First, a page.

The Bill before the House proposes reform of a number of aspects of family law. It is not concerned only with changing the law relating to maintenance obligations, although this is one of its primary purposes. It also introduces a machinery for the enforcement of a wide range of orders by attachment of earnings; it contains a provision regarding the exclusion of a violent spouse from the family home; it proposes changes in the law relating to affiliation proceedings and a number of other reforms, including one relating to joint ownership of household allowances.
The Bill incorporates most of the recommendations of the Committee on Court Practice and Procedure in its Nineteenth Interim Report, entitledDesertion and Maintenance. I have already expressed publicly my appreciation for the very valuable work done by the committee, under the chairmanship of Mr. Justice Walsh, but I think it is right that I should take this opportunity to place it on record in this House. There are also some provisions in the Bill that are based on recommendations of the Commission on the Status of Women in their report to the Minister for Finance. If I do not formally thank the commission, it is only because their work covered a much wider field and its value to this community has long since been recognised.
The Bill has generally been very favourably received by the Dáil and by the public. I feel, however, that it is only fair to sound a clear note of caution at the outset of the discussion on the Bill in this House. The Bill is not just a simple little measure that does no more than to place the law in this country broadly in line with that in other countries. In fact it is a Bill that could have quite far-reaching social implications, not perhaps in the very near future but in the years ahead. In certain respects it goes considerably further than the law generally prevailing in common law—and some civil law —jurisdictions. For example, its proposal that it should be possible to obtain a maintenance order where the spouses are living together is one which is not by any means taken for granted in other countries. A very recent statement of the law in the United States has been to the effect that, unless the parties separate—and here I quote from Babcock, Freedman, Norton and Ross,Sex Discrimination and the Law: Causes and Remedies, at 623 (1975):
the wife's right is to what her husband chooses to give her, not what he can afford or what a Court thinks reasonable in the circumstances.
I believe that, on the balance of the argument, it is desirable to make the change, so that orders may be made when the spouses are living together, but it would be foolish to ignore or to minimise the fact that there is another view on the question. I mention this because it is perhaps the most obvious example, though not by any means the most important one. Indeed many of the Bill's proposals, far from being incontrovertibly the only reasonable ones that could have been put forward, have instead been made only after very considerable analysis and comparison with other possible solutions, each of which has many merits. In many areas of law, but perhaps especially in the area of family law, there is no such thing as perfection.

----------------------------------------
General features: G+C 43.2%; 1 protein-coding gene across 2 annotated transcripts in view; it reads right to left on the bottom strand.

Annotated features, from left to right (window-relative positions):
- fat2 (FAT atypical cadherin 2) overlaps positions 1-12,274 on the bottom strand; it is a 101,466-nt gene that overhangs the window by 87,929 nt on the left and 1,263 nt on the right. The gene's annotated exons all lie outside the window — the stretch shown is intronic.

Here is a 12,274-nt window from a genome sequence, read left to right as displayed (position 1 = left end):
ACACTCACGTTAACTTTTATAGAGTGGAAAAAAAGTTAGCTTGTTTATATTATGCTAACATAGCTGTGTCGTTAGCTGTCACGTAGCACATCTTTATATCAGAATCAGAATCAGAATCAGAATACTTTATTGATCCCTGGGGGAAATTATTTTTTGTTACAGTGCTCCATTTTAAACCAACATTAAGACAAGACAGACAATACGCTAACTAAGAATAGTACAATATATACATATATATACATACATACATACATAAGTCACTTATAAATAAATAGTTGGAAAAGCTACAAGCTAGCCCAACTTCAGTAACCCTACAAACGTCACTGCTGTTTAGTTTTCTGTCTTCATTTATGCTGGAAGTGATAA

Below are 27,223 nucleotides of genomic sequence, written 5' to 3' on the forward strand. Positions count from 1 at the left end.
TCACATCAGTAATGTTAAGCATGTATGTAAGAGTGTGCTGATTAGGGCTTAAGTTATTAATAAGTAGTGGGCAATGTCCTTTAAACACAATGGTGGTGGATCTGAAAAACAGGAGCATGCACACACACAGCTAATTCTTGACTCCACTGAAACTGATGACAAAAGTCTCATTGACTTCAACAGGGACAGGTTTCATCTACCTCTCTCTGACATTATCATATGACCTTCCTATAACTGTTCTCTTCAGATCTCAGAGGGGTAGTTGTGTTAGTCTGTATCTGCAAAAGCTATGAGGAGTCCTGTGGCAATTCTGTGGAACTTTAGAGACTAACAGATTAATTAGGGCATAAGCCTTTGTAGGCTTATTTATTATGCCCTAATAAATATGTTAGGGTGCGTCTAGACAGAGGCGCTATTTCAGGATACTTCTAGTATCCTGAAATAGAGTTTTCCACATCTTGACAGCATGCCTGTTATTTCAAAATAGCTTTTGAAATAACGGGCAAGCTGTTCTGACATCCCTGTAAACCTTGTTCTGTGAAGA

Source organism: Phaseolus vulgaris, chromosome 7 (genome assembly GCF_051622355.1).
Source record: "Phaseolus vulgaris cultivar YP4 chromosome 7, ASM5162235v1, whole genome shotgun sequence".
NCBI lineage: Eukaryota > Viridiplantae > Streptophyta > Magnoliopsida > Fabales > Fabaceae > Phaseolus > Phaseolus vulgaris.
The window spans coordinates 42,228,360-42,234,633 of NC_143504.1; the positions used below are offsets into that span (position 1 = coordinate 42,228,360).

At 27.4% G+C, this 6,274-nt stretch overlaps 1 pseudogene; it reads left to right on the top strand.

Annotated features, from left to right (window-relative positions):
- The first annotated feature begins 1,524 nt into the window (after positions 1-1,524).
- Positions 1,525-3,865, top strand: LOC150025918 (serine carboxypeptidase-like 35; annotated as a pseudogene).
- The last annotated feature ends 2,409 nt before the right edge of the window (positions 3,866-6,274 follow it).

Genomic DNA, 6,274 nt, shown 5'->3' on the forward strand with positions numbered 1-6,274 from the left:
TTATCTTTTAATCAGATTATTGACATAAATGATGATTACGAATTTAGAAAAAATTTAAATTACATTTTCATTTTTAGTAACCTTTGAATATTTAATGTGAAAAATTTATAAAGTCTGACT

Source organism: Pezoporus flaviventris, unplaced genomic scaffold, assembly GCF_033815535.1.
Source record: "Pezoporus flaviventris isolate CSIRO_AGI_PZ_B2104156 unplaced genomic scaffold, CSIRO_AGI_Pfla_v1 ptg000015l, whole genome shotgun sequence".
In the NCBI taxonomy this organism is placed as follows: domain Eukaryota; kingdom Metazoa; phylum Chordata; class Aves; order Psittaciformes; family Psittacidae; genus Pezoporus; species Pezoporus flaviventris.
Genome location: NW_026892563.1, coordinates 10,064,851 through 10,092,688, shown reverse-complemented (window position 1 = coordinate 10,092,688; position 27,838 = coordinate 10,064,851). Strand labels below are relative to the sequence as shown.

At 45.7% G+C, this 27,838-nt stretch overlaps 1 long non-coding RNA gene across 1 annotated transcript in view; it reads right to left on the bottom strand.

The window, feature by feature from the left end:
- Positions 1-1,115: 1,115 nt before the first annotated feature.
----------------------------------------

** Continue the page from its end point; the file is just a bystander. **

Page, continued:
I turn now to the specific major proposals contained in the Bill.
I am sure that the Members of this House have taken an interest in the Bill during its passage through the Dáil and my remarks are premised on the assumption that Members are at least to some extent familiar with the substance of the Bill.
The primary provisions of the Bill are contained in Part II, section 5 to 9. Very broadly, the Bill proposes to abandon the present legal approach towards family maintenance obligations, which requires that a wife in seeking a maintenance order for herself should establish not only that her husband has failed to maintain her but also that he has deserted her. Moreover, under the present law a wife in no circumstances has an obligation to maintain her husband that is civilly enforceable by him. The Bill, in section 5, proposes that the court should be able to make a maintenance order in favour of either spouse where the other spouse.
has failed to provide such maintenance...as is proper in the circumstances.
The fact that the spouses are living together will not be a barrier to the making of an order. It seems undesirable that a wife whose husband is neglecting her by spending his wages on drink or gambling should be obliged to leave him, and try to establish constructive desertion, before being entitled to obtain a maintenance order. The argument against this view is that to give a remedy to the wife where the spouses are living together would encourage divisiveness and an overhasty resort to the courts because of trivial disputes. That argument undoubtedly has some merit but not sufficient, in my view, to decide the issue against extending the law as the section proposes.